Tesla CEO Elon Musk wants to pay 44 billion US dollars for the acquisition of the short message service Twitter. Now a tweet reveals what could contribute to refinancing: paid accounts for commercial and government users. […]
Elon Musk, who is currently considered the richest man in the world, is rarely embarrassed by an oblique saying. He tweeted earlier this week: “The decline of the Freemasons began with the fact that they offered their masonry services for free.”The free culture on Twitter, whose acquisition Musk wants to have completed by the end of the year, should come to an end according to his ideas. On Wednesday, May 4, at 01:19 a.m. (presumably US West Coast time), he tweeted: “Twitter will always be free for casual users, but maybe a slight cost for commercial/government users.“
Flat rate or per follower?
This line leaves plenty of room for interpretation, because “casual” not only stands for use in leisure time – i.e. privately – but also for “occasionally”.
Twitter accounts that are used commercially or by government agencies could therefore be charged a “small fee” in any case, although it is not known what Musk thinks of as “small”, nor whether the fee should be levied on a flat basis or calculated depending on the number of followers. The latter could be expensive, especially for super-celebrities.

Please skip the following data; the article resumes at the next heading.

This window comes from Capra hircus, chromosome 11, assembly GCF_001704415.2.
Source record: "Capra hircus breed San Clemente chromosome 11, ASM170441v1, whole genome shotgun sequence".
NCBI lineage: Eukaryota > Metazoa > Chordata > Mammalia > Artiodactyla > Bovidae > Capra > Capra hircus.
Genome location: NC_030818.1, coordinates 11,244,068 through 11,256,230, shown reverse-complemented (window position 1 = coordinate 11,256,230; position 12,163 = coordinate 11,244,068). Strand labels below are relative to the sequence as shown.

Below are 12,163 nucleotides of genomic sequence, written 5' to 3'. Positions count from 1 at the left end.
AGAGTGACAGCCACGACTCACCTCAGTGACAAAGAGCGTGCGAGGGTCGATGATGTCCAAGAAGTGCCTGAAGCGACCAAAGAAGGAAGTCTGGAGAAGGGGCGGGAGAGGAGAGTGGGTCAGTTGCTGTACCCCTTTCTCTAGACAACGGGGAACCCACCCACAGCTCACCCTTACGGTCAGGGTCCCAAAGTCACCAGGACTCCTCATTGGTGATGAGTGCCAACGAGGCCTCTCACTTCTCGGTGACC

For example, in August 2022, former US President Barack Obama was followed by more than 131 million people, while Musk himself “only” brings it to 83 million followers.
“Circle” for exclusive recipients
The number of followers reached limits the “Circle” function, which Twitter is currently testing. Posts can be created here for a group of a maximum of 150 recipients. Without having said it, Musk could also make such extra features chargeable in the future.
Musk’s announcement that he would take over the short messaging service Twitter for the historically unique sum of 44 billion US dollars by the end of the year had caused considerable uproar. In order to raise the purchase price, Musk had parted with part of his Tesla shares, which sent the price of the Tesla paper on the decline.
Musk’s plan to take Twitter off the stock market after the takeover is causing concern among the workforce about their jobs.
*Frank Kemper headed the print edition of INTERNET WORLD BUSINESS from 2013 to 2020. The graduate of the German School of Journalism in Munich can look back on over 30 years of editorial experience and has been online for almost as long.